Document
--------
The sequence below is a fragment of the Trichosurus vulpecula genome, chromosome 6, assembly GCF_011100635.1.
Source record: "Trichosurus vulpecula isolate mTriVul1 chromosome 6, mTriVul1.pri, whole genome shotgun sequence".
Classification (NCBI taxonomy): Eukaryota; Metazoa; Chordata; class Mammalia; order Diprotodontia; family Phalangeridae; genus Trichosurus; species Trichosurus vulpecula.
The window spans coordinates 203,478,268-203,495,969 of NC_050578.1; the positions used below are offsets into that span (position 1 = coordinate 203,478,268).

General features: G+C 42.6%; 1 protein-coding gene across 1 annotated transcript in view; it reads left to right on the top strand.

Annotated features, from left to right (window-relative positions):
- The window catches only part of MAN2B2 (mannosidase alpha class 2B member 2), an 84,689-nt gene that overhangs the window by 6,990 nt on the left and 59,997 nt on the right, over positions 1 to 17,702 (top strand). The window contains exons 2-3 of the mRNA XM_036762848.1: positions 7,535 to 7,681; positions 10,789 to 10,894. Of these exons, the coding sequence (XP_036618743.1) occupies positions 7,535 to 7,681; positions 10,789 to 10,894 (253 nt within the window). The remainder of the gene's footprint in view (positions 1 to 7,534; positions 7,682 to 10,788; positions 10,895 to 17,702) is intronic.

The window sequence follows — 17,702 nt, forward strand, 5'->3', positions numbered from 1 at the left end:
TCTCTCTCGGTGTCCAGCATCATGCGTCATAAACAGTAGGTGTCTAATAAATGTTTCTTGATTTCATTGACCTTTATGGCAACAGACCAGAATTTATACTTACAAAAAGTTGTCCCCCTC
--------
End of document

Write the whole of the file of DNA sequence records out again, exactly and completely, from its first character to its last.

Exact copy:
The sequence below is a fragment of the Trichosurus vulpecula genome, chromosome 6, assembly GCF_011100635.1.
Source record: "Trichosurus vulpecula isolate mTriVul1 chromosome 6, mTriVul1.pri, whole genome shotgun sequence".
Classification (NCBI taxonomy): Eukaryota; Metazoa; Chordata; class Mammalia; order Diprotodontia; family Phalangeridae; genus Trichosurus; species Trichosurus vulpecula.
The window spans coordinates 203,478,268-203,495,969 of NC_050578.1; the positions used below are offsets into that span (position 1 = coordinate 203,478,268).

General features: G+C 42.6%; 1 protein-coding gene across 1 annotated transcript in view; it reads left to right on the top strand.

Annotated features, from left to right (window-relative positions):
- The window catches only part of MAN2B2 (mannosidase alpha class 2B member 2), an 84,689-nt gene that overhangs the window by 6,990 nt on the left and 59,997 nt on the right, over positions 1 to 17,702 (top strand). The window contains exons 2-3 of the mRNA XM_036762848.1: positions 7,535 to 7,681; positions 10,789 to 10,894. Of these exons, the coding sequence (XP_036618743.1) occupies positions 7,535 to 7,681; positions 10,789 to 10,894 (253 nt within the window). The remainder of the gene's footprint in view (positions 1 to 7,534; positions 7,682 to 10,788; positions 10,895 to 17,702) is intronic.

The window sequence follows — 17,702 nt, forward strand, 5'->3', positions numbered from 1 at the left end:
TCTCTCTCGGTGTCCAGCATCATGCGTCATAAACAGTAGGTGTCTAATAAATGTTTCTTGATTTCATTGACCTTTATGGCAACAGACCAGAATTTATACTTACAAAAAGTTGTCCCCCTC